We found out the source of some of the GI problems almost six months later. While doing a test for something else entirely they found gall stones. They also realized that the test that showed I was celiac had been misread; I could eat wheat and gluten after all. I had my gall bladder out and hoped that things would get better. A few things did, but not very much. This time, my doctor referred me to yet another doctor, this time, a rheumatologist in Denver. I asked what good he thought it would do, his only response was that he was completely stumped. After nearly three years he was admitting defeat.

Without much hope, I called the rheumatologist in Denver and set an appointment. I gathered the records they wanted, got x-rays as they asked, and waited. I don’t think I will ever feel such a strange combination of emotions as I felt after that appointment. The doctor reviewed all of my records, all the way back as far as he could. He did a physical exam, took some additional x-rays, and took the time to really talk to me. After all this, he delivered his verdict. He basically said he was surprised the other rheumatologist had said what he did as my symptoms showed, “classic” rheumatoid arthritis. I wasn’t sure whether to be happy that I wasn’t crazy or heartbroken that I had RA. I was numb and hurting and glad all at the same time. He started me on a fairly conservative course of treatment, but one that would take out as much of the inflammation as quickly as possible.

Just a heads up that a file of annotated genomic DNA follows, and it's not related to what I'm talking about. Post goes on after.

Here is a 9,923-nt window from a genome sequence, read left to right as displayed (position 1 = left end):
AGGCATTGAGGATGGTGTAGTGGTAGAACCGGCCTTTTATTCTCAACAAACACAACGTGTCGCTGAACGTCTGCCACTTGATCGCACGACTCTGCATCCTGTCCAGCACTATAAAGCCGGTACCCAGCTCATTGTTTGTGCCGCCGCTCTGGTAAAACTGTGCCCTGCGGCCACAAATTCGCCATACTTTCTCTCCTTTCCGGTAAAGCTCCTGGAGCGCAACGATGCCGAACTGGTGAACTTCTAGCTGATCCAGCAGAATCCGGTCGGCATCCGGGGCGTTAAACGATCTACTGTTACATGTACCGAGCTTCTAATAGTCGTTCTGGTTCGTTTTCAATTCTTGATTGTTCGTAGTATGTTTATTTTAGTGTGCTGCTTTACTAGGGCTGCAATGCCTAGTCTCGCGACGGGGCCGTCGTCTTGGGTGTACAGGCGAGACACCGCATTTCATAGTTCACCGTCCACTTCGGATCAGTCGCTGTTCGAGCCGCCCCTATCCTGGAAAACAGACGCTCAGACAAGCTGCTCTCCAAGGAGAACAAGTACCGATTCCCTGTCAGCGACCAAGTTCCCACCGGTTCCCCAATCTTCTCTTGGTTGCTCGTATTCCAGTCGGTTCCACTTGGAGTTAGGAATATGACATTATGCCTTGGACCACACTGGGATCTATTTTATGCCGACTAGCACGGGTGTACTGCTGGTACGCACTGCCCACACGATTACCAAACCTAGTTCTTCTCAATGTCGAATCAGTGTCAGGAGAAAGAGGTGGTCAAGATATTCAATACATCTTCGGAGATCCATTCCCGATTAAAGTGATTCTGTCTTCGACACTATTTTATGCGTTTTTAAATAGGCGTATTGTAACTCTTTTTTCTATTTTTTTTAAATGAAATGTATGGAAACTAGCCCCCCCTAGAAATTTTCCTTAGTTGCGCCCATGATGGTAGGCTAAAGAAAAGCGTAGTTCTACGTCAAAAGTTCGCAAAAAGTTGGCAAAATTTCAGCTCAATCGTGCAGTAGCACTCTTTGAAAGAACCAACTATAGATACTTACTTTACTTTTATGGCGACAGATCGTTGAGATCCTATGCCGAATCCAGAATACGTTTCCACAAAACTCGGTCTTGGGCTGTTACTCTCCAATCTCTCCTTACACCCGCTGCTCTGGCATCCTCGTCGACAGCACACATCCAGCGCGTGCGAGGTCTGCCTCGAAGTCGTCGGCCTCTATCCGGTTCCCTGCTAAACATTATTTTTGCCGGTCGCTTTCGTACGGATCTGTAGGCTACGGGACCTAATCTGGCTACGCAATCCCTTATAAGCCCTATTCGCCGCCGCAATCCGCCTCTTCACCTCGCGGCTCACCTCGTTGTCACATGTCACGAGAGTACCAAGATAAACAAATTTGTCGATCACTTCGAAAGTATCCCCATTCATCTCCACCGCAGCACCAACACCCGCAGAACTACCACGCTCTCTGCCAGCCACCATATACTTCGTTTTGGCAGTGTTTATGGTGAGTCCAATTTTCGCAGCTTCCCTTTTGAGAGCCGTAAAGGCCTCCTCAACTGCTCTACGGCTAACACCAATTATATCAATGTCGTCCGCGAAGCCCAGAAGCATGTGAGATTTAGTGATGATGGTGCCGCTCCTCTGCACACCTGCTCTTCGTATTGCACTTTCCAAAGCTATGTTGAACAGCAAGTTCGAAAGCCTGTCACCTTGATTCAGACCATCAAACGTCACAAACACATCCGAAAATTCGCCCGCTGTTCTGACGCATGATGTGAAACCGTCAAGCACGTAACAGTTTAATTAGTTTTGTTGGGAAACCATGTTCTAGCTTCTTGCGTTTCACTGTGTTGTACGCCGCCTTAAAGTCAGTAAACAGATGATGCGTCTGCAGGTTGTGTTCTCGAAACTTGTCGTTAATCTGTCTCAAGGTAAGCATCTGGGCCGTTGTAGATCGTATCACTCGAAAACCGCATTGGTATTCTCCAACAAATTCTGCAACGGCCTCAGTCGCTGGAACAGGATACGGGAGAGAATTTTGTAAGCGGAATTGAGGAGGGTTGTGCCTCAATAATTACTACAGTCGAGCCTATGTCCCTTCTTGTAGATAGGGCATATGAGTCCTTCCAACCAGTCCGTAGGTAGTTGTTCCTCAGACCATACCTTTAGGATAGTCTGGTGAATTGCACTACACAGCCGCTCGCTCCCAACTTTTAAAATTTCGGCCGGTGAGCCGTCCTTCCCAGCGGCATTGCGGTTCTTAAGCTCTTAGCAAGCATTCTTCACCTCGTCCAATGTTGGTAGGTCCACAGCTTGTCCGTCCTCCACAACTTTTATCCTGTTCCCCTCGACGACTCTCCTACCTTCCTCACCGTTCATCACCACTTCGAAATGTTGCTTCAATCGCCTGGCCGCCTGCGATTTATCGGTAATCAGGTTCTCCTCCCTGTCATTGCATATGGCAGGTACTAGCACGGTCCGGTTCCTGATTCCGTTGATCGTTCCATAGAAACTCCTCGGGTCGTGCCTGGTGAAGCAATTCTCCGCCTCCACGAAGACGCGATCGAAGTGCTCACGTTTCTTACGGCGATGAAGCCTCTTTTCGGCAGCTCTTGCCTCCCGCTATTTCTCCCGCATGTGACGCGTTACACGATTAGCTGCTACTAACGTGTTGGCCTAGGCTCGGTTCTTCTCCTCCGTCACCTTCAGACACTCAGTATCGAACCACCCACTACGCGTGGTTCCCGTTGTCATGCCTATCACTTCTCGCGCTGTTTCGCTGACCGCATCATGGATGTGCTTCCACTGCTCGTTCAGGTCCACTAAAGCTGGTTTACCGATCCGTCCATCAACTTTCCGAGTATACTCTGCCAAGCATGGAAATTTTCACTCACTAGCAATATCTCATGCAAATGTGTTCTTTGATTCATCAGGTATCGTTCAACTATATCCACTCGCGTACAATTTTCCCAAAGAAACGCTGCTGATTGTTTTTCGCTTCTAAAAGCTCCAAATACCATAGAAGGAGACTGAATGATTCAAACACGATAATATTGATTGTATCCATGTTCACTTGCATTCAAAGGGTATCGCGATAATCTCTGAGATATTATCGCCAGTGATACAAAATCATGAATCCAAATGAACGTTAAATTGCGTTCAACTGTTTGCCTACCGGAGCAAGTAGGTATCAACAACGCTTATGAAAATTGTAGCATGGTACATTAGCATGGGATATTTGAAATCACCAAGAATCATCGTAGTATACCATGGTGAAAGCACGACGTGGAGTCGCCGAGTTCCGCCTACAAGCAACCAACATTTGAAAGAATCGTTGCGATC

The treatment helped. For the first time in three years I started to feel like me. Not 100% but 25%. With a few more appointments we were able to figure out which drugs worked and which didn’t; this is a continuing process that we still don’t have perfected. But, I lost 50 pounds this year, I started running again, I started riding seriously again, and I feel like I can be there for my friends and family when they need me. It almost felt like coming out of a tunnel where you held your breath the whole time, it was dark, and you got lost several times. Coming out into the light of day and taking a few deep breaths suddenly feels like heaven on earth.

In retrospect though, I see that I learned to face problems head on, at least when I really need to, I learned patience and perseverance, I learned to stand up for myself and trust my instincts, and I learned that I am stronger than I knew I was and weaker than I knew I was simultaneously. I learned that asking for help is not failure and many other things as well; I would prefer that I learned these things a different way. But, even now that I am back to not being able to run because I don’t quite have it in me, I look back on what I have learned and I try to look forward with hope. Because I know that eventually, in retrospect, I will see why I needed the challenges of today to prepare me for tomorrow’s challenges.

I may only be at 50% of where I want to be, but I am working towards getting closer to myself. I don’t believe everything will be ok in this life, but it doesn’t need to be.  So, until next time, RAWR!!